In that case, the Supreme Court found that releasing the infamous tapes would sensationalize the Senate hearings.
     The CCR rejects the prosecution’s apparent claim that more press access could taint Manning’s jury pool and turn the trial into a circus.
     “Far from turning this trial into a circus, public access to the briefs, orders and transcripts should increase the amount of respect and legitimacy accorded to the proceedings,” the brief states.
     The government also claimed that the “word-for-word detail” that came out about certain court proceedings made official transcripts unnecessary, according to the brief.
     The CCR took this as a veiled reference to reporter Alexa O’Brien, who has posted rough transcripts of pretrial proceedings on WLCentral.com. The rights group ridiculed the idea that “the fact that Ms. O’Brien took such excellent notes … should overcome the First Amendment right of access.”
     Other people following the trial have joined O’Brien’s effort to fill the gaps in the public record.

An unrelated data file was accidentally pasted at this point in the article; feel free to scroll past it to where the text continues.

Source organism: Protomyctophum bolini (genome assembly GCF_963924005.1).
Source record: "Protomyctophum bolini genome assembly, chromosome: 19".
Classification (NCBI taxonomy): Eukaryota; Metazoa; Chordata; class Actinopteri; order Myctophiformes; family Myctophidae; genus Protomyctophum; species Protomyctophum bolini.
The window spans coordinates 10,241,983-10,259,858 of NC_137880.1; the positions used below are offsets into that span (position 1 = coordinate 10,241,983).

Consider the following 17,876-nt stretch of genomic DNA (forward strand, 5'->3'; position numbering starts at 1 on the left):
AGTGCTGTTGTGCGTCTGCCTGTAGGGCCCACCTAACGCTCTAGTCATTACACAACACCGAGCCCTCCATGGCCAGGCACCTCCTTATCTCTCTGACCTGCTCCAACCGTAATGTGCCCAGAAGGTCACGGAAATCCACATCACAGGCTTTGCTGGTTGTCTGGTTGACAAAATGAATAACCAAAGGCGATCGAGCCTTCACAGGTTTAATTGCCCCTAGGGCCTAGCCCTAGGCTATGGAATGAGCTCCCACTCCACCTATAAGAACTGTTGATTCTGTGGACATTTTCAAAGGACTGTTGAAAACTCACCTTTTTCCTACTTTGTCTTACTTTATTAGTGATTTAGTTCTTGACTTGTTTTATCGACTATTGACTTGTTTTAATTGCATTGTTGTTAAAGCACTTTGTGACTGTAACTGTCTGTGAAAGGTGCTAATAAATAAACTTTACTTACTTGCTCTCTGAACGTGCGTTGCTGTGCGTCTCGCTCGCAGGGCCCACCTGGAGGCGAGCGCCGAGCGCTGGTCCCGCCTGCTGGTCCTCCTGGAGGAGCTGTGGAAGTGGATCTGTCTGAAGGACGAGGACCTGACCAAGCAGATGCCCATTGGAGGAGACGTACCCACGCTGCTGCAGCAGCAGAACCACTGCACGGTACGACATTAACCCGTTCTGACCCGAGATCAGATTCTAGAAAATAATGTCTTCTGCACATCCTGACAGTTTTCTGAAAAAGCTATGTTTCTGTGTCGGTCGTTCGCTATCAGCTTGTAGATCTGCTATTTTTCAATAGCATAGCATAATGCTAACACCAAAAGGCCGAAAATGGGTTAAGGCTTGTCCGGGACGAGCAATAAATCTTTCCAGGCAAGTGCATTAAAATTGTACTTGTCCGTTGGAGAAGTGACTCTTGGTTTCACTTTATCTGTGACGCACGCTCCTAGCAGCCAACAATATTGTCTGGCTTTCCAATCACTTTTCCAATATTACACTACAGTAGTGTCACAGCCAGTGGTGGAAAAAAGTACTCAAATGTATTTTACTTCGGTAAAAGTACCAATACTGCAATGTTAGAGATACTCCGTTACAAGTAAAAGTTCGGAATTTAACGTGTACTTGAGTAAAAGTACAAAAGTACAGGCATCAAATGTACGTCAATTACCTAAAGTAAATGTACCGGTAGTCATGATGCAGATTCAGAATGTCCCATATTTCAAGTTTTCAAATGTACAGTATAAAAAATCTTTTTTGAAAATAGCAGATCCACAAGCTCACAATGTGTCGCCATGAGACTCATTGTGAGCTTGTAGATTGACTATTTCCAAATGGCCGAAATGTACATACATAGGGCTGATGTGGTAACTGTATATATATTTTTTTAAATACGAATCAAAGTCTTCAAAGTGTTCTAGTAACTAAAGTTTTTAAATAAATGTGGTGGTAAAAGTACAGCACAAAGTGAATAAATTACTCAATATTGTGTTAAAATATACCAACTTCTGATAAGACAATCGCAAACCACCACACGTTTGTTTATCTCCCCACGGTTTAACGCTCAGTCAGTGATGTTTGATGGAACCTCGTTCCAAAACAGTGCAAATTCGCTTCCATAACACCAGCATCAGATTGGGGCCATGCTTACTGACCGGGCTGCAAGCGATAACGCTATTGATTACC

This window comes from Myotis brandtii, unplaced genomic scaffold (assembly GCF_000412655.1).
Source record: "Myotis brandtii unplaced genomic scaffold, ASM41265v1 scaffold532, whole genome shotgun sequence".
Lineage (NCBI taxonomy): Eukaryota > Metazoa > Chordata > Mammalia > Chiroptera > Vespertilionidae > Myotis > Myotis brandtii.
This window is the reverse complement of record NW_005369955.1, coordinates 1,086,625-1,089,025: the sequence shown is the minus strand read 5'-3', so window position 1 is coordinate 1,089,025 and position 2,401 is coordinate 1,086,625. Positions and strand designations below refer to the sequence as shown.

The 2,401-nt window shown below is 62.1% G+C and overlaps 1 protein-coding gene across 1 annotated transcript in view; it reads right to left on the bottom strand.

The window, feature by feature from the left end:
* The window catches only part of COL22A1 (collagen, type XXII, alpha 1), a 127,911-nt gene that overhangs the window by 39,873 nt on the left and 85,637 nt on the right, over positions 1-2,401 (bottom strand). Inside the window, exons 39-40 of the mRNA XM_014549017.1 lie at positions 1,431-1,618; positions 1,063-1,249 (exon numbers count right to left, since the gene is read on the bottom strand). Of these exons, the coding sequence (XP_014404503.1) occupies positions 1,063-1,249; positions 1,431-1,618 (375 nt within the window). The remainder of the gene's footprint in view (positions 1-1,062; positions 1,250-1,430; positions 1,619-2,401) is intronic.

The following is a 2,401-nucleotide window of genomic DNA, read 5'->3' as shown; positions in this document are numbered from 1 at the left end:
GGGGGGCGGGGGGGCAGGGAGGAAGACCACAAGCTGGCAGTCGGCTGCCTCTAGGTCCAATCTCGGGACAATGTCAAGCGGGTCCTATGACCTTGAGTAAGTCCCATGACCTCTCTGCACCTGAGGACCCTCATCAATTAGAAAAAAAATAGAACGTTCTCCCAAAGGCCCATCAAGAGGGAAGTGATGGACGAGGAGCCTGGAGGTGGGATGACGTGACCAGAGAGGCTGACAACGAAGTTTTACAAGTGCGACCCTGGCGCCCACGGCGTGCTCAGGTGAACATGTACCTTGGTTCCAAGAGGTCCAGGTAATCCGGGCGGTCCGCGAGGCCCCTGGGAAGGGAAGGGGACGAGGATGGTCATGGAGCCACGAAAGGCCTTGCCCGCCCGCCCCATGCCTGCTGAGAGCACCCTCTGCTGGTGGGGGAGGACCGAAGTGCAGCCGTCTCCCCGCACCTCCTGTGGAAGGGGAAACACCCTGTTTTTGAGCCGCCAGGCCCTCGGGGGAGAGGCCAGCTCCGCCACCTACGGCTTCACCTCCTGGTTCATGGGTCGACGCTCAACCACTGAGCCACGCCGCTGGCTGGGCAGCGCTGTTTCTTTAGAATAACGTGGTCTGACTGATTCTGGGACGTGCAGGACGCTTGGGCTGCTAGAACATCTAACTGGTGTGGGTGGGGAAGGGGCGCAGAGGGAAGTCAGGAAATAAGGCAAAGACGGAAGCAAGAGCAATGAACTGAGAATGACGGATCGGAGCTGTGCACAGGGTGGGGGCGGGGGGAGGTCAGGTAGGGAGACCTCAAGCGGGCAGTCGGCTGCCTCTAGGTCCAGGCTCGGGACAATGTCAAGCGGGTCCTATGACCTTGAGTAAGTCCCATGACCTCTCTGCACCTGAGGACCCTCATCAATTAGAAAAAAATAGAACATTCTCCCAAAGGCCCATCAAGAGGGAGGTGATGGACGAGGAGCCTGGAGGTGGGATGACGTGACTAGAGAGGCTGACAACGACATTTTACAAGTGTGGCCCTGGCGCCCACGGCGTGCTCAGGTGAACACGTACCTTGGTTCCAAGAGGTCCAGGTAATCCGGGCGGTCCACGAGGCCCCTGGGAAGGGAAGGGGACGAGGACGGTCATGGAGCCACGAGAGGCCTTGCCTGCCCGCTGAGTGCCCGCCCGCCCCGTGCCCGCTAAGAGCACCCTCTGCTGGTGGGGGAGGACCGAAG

On Twitter, Bradley Manning supporters announced plans to make their own transcripts by pooling their handwritten notes.
     The Bradley Manning Support Network says it did not spearhead the transcript-making idea but “strongly endorses” the effort.
     “If the military refuses to provide a transcript, the people in attendance will have to create one themselves,” Support Network spokesman Nathan Fuller told Courthouse News. “There’s no excuse for keeping the most significant whistle-blower trial of this generation shielded from the public’s view.”
     Fuller acknowledged that “with only a pen and paper, we can’t hope to write down every word,” but he said the group will try its best to produce one collectively.
     “The lengths we have to go to for a simple transcript highlight the absurdity of the military’s aggressive persecution of Bradley Manning,” he said.
     The next round of Manning’s pretrial hearings, and the first phase of group stenography, starts today (Monday), and may continue until the end of the week.